True, Fine Gael did the same during its leadership battle last year. But in both cases these were acts that were contemptuous of democracy, denying any healthy recognition that power is held at the will of the people -- in this case the membership of the political parties, where the members have a right to differ.

There is very little that Brian Cowen has touched during his time as Taoiseach, and before that in the Department of Finance, that is free from a kind of deliberate confusion of democratic requirements by the dual consideration of the true needs of the State and the ever-growing impingement upon those needs by the Fianna Fail Party and its supporters. This approach was contemptuous.

One example under current scrutiny concerns the Anglo Irish Bank and Brian Cowen's inability to give us the full truth about his contacts with senior executives, major shareholders, board members, his own Department of Finance and the minister he appointed to replace himself. This showed contempt for both transparency and truth.

I lived through the devious undermining of Jack Lynch by Charles Haughey, first over the attempted importation of arms to pass to republican militants in Northern Ireland and then during the period of opposition when Liam Cosgrave and Brendan Corish made a fair stab at government that was not corrupt.

I thought then that politics plumbed unmeasured depths of deceit and disloyalty and that Charles Haughey and his close group of subordinates operated politics for the sake of themselves first, the Fianna Fail party second and the country a distant third. This was contemptuous of the people and the State.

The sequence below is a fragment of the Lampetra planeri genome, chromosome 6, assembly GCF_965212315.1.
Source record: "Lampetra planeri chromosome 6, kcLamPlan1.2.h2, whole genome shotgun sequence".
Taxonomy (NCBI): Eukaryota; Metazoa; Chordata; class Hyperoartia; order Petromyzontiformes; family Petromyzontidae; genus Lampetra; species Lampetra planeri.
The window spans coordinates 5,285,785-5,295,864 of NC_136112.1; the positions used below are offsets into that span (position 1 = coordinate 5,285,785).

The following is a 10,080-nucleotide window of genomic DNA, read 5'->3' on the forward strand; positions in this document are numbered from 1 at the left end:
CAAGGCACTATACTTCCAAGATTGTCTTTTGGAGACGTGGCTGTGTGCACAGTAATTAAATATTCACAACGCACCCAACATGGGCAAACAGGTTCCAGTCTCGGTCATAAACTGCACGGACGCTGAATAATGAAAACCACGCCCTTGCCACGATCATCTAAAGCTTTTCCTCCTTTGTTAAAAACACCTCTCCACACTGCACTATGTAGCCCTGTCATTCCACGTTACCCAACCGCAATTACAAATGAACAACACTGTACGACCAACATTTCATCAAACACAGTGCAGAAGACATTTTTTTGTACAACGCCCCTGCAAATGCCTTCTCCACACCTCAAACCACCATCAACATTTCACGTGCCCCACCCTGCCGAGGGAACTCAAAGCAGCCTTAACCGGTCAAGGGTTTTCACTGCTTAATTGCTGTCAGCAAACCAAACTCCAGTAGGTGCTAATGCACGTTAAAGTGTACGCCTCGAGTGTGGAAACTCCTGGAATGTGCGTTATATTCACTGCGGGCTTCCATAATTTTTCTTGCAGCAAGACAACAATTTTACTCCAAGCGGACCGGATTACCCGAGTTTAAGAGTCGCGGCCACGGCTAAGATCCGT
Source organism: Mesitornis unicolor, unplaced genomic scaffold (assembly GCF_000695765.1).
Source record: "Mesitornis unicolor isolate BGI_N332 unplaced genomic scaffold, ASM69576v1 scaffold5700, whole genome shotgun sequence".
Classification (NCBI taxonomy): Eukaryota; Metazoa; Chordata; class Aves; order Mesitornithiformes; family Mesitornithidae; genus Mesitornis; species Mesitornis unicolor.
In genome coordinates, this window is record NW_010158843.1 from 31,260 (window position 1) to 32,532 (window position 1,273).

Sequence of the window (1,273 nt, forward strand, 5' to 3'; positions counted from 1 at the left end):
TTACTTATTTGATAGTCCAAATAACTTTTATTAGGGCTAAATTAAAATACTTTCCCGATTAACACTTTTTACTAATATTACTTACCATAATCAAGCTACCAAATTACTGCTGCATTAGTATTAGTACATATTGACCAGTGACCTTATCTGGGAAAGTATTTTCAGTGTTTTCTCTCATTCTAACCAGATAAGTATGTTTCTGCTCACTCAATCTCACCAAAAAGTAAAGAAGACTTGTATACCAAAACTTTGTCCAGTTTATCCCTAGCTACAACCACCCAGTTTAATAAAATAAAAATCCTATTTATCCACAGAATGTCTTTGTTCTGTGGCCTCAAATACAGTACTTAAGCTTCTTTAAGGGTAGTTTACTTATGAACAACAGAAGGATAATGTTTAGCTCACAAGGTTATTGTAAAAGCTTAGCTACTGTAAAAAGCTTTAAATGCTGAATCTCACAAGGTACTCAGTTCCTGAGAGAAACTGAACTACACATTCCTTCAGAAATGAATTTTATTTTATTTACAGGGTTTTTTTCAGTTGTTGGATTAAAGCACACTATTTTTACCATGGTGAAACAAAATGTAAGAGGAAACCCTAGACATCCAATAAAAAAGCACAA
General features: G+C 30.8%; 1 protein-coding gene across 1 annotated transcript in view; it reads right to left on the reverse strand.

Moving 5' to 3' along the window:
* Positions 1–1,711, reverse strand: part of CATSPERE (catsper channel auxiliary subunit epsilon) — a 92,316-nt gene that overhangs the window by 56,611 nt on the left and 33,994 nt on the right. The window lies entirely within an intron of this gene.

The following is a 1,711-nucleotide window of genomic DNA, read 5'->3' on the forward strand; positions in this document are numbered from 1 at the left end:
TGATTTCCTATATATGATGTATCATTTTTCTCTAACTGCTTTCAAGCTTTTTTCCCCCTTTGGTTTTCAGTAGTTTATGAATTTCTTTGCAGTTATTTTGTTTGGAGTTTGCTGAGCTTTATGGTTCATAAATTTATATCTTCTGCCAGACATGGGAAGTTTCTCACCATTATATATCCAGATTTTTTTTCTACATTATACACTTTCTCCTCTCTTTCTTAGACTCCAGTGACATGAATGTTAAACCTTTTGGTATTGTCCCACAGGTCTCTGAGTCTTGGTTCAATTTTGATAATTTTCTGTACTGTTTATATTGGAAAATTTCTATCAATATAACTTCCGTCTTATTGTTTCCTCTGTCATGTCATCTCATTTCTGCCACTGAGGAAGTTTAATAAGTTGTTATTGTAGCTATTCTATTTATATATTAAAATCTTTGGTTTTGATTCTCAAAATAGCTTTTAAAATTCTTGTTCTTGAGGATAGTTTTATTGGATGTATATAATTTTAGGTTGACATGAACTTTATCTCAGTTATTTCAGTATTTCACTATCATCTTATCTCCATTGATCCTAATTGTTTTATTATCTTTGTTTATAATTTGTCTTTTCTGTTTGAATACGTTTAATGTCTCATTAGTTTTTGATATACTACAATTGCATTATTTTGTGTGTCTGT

It was worse than that, however. It bred a virus within Fianna Fail that has become increasingly toxic, so that the party gave birth to members like Liam Lawlor and Raphael Burke, together with the corruption of public servants like Frank Dunlop -- and all this as a matter of accepted venality.

Brian Cowen came to power claiming that he would reform the political system. Instead, the system his party had moulded deviously out of a far better one that existed under its founding figures imprisoned him and undermined the good in him.

He simply did not have the capacity for changing what he found. Furthermore, in his own way, he was a product of that system, his first and only real loyalty being to the party.

In the last week or so, Brian Cowen's contemptuous treatment of us all has marked and defined the radical rejection and political annihilation that Fianna Fail now deserves.

Democracy can be rescued. Party politics can be revived and strengthened. As well as living through the Lemass-Lynch era, the Haughey period of largely personal rule and the many sad years that followed, I was a first-hand witness of the period in which Liam Cosgrave and Brendan Corish managed a difficult political and economic brief, including entry into Europe and some of the worst Sinn Fein-IRA atrocities of the Troubles.

I was a stern critic of that coalition. Nevertheless, despite its shortcomings, I could not fault it for the things that Haughey visited upon this country, nor for the political favouritism that later became endemic and has been part of Brian Cowen's contemptuous treatment of our democracy and of us. It reached levels of absurdity in the last 24 hours that would have made it laughable, had it not also been so savage a blow at the standards that once prevailed in this country's political life.